As if to disarm that preconception, the album opens with a taut, harmonically unsettled arrangement of On Broadway, the striver’s anthem still synonymous with its greatest steward, George Benson. Prefaced by an atmospheric montage of rejections, the track soon yields to Elling’s assured delivery, a series of staccato bursts and swooning gusts meant to underscore his resolve.
He sounds unstoppable, as does his current band, featuring the pianist-arranger Laurence Hobgood, the guitarist John McLean, the bassist Clark Sommers and the drummer Kendrick Scott. Here and on a few other tunes, like I’m Satisfied, originally recorded by Lou Rawls, and Tutti for Cootie, a Duke Ellington chestnut, singer and background achieve a swinging symbiosis with the material. Elsewhere it gets a little hit-or-miss.
Perhaps a listener of stalwart Bensonian allegiance — the kind of person who has given some thought to a Smooth Jazz Cruise — might find something to like about this version of Sam Cooke’s You Send Me, which feels suffused with candlelight and bath oils. I doubt there’s anyone who could find genuine wit in Elling’s version of the Coasters’ Shoppin’ for Clothes, with a chummy assist from Christian McBride — or much satirical edge in his cover of the Monkees’ Pleasant Valley Sunday, despite its zombie references and jagged 7/8 meter.
But what works best here works gorgeously: So Far Away, and a stealthily creeping I Only Have Eyes for You, and especially the stark reading of Paul Simon’s American Tune that now stands as one of Elling’s purest and most restrained performances. He puts a special ache into the line “So far away from home,” which concludes the first verse: it’s an intriguing echo, given that Elling left his native Chicago for New York City four years ago. To quote another lyric handled gingerly on this album: doesn’t anybody stay in one place anymore?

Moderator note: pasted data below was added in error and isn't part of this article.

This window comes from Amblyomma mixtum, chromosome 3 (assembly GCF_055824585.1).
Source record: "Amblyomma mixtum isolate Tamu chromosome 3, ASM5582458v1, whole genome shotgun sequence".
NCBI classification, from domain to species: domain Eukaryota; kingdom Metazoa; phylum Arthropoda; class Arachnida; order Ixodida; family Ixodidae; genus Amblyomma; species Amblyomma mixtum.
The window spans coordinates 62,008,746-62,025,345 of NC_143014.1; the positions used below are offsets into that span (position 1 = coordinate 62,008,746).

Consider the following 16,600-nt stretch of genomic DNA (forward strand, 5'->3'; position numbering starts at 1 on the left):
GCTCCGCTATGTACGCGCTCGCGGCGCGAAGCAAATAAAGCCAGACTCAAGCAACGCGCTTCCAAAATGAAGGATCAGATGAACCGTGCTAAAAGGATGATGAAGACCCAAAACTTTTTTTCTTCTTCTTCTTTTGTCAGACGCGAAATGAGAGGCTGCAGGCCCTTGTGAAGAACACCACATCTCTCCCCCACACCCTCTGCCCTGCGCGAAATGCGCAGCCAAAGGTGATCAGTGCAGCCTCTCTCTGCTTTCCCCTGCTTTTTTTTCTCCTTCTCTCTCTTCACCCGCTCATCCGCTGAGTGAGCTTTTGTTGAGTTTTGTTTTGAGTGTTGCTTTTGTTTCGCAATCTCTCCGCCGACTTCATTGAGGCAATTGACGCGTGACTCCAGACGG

— NATE CHINEN, NY Times News Service
The dead-end kids are having their day. Righteous fury radiates outward on 119, the latest from the anarcho-hardcore invigorators in Trash Talk, who are vigorous and humane in equal measure.
But considering how committed to form and mode this band has been — agro bursts of guitar and drum, vocal growls delivered with abandon — there is a whiff of concession on this album. 119 is 22 minutes long, almost an eternity by the standards of a group that once put out nine-second songs. That’s because 119 stops to breathe in a way that this group’s earlier releases haven’t.
Eyes & Nines (Trash Talk Collective), its 2010 breakthrough, was tight and claustrophobic and nasty and exhausting, like collapsing on the pavement after a desperate sprint.
119 stops speeding to have some conversation. Lee Spielman, the charismatic and intense frontman, is far more legible a singer here than he’s ever been. That lucidity is in service of some of his most pointed lyrics. “Are you bored of your boredom?” he asks at the top of Eat the Cycle, the album’s first song, continuing, “Fingers feeling worked to the bone? Afraid of the life that you’ve made? You’re not alone.”
This is Trash Talk’s first release on Odd Future Records, the label founded by the divisive Los Angeles hip-hop crew. (The Odd Future rappers Tyler, the Creator and Hodgy Beats appear on Blossom & Burn.)
That label gets distributed through the Sony system, which means that 119 is likely the only major label album this year to address homelessness (Exile on Broadway) or to include a vintage Trash Talk-style song like Uncivil Disobedience, which is 76 seconds long and opens with the command, “Occupy all streets!”